On Saturday, May 17 our talk will be given by Prof. Robert Full and will be entitled “Biological Inspiration: How We Learn from Nature to Design Robots, Exoskeletons and Adhesives.”
LOCATION: 159 Mulford Hall, UC Berkeley.
Biological Inspiration is the use of principles from biology to generate novel designs through integration with the best human engineering. These fundamental principles have inspired the design of new manufacturing processes, control circuits, artificial muscles, self-cleaning dry adhesives, and autonomous legged, search-and-rescue robots.
Animals have evolved simple control systems, multifunction actuators and feet that allow no surface to be an obstacle. Using these principles, many-legged robots such as RHex have been developed. These robots can function to gather information in hazardous areas, and help first responders in search and rescue functions.
Amazing feet permit creatures such as geckos to climb up walls at over one meter per second. Geckos attach by using millions of hairs on their toes. These natural nanotech tips don’t stick by glue, suction, or interlock like Velcro, but only use intermolecular forces termed van der Waals forces. The hairy toes of geckos self-clean simply by walking. The diversity of hairs among the 850 gecko species is remarkable and we can’t yet explain this variation. However, these natural designs have inspired a variety of synthetic adhesives manufactured from many different materials ranging from carbon-nanotubes to rubbery polymers. Practical applications are limitless – new band-aids, surgical instruments, tires, shoes, clothes, sporting equipment and much more.
Translating Nature’s discoveries into products requires unprecedented integration among disciplines that include biology, engineering, physics, chemistry, computer science and mathematics, as well as new collaborative models between universities and industry.
Robert J. Full is a Chancellor’s and Goldman Professor in the Department of Integrative Biology. In his 28 years at Cal, he has led a focused international effort to demonstrate the value of biological inspiration by the formation of interdisciplinary collaborations of biologists, engineers, mathematicians and computer scientists from academia and industry. Professor Full is founder and director of CiBER, the Center for interdisciplinary Bio-inspiration in Education and Research, and directs the Poly-PEDAL Laboratory, which studies the Performance, Energetics and Dynamics of Animal Locomotion (PEDAL) in many-footed creatures (Poly). His fundamental discoveries in animal locomotion have inspired the design of novel neural control circuits, artificial muscles, eight autonomous legged robots and the first, synthetic self-cleaning dry adhesive named one of the top ten nanotechnology patents. Professor Full received a Presidential Young Investigator Award, was named a Mentor in the Life Sciences by the National Academy of Sciences and is a Fellow of the American Association for the Advancement of Science. His interests range from analyzing the pitching motion of a Hall of Fame baseball player to assisting computer animators make children’s movies (Pixar/Disney Bug’s Life).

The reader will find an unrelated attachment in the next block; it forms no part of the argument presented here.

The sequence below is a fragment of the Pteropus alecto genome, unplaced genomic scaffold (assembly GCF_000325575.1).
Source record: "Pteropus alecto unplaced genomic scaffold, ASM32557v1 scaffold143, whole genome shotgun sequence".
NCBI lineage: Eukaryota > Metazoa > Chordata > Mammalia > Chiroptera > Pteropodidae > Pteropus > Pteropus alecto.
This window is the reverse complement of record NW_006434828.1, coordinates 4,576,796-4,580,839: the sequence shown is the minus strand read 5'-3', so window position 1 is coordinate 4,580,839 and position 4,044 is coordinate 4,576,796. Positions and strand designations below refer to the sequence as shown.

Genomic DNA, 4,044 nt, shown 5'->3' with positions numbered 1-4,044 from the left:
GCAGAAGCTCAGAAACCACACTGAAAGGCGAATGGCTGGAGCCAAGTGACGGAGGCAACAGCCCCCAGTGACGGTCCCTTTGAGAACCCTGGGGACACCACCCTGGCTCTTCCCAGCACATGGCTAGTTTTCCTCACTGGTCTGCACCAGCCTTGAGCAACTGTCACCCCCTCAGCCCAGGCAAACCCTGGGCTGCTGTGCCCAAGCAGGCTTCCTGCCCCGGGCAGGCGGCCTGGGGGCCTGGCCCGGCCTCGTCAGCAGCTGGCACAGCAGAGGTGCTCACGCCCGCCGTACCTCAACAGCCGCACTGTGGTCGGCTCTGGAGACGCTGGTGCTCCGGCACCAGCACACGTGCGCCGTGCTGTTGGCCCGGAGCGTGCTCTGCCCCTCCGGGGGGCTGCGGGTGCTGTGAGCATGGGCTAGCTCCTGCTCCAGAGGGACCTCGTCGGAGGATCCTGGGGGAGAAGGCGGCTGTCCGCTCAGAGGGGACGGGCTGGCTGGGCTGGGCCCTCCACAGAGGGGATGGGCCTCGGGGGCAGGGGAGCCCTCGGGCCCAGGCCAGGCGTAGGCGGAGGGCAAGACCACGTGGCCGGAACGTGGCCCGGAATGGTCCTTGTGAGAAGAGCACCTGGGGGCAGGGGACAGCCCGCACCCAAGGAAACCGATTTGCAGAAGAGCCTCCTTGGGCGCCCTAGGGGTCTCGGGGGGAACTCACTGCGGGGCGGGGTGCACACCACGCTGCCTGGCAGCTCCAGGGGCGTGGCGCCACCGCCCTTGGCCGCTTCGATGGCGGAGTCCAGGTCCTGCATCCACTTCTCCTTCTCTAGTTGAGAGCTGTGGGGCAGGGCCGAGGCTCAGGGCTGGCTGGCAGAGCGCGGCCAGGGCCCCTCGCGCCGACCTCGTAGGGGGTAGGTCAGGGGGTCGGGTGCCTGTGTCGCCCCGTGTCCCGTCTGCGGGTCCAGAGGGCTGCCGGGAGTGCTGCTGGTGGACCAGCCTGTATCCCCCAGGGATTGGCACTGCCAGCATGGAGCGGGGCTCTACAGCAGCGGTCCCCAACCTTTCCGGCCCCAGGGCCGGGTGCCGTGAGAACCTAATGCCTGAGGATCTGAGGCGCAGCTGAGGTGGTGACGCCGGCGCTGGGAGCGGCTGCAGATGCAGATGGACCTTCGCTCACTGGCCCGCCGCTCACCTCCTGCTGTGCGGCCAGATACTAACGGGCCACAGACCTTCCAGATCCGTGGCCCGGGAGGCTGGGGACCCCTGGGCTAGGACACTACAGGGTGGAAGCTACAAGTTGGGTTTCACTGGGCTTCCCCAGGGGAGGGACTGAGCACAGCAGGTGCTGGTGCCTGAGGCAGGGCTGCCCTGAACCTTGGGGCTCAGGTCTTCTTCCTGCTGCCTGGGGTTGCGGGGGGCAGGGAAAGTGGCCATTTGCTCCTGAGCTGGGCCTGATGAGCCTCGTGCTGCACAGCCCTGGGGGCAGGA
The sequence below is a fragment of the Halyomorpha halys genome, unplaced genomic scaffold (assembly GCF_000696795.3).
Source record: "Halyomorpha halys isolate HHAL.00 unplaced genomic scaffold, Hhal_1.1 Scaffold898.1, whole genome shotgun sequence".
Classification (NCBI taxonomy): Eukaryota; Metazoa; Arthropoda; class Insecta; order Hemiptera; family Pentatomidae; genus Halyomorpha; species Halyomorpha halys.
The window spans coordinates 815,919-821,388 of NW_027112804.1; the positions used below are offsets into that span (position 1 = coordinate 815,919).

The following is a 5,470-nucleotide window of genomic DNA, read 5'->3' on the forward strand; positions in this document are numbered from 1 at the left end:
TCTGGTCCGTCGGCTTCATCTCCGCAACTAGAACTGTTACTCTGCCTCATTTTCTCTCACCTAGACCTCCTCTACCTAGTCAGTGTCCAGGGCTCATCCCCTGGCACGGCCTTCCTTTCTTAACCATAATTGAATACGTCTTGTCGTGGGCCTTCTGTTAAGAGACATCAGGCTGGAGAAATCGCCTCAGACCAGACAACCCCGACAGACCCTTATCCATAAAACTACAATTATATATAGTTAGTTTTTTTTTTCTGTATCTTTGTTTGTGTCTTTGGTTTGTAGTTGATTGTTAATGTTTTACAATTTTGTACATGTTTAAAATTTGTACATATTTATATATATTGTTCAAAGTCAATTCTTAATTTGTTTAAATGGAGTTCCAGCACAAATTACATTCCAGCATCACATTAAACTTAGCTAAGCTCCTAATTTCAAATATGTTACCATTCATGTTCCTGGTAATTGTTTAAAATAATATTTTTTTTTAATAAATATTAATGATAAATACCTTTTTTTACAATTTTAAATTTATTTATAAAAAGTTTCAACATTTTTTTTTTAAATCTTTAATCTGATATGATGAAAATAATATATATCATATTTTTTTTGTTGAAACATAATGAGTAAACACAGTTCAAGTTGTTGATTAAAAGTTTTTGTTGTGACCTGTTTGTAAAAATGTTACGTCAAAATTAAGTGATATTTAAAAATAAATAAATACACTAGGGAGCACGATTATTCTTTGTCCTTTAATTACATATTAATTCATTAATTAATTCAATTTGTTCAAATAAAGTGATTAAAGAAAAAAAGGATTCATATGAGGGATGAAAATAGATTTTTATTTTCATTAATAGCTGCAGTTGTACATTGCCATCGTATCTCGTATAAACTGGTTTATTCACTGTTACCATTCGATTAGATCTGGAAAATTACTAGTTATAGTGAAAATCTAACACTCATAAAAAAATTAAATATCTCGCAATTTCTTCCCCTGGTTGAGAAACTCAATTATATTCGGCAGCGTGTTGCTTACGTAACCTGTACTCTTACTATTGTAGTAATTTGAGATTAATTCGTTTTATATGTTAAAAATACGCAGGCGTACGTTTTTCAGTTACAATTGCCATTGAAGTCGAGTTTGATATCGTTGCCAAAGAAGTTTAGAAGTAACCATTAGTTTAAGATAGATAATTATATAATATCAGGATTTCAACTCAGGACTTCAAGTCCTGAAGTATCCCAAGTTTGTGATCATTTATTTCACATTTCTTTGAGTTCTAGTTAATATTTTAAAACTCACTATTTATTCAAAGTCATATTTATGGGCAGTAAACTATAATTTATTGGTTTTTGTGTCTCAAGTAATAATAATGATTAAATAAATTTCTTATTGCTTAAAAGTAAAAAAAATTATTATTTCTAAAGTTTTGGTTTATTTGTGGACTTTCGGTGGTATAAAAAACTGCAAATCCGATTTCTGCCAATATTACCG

This free public talk is presented as part of the monthly “Science@Cal Lecture Series”
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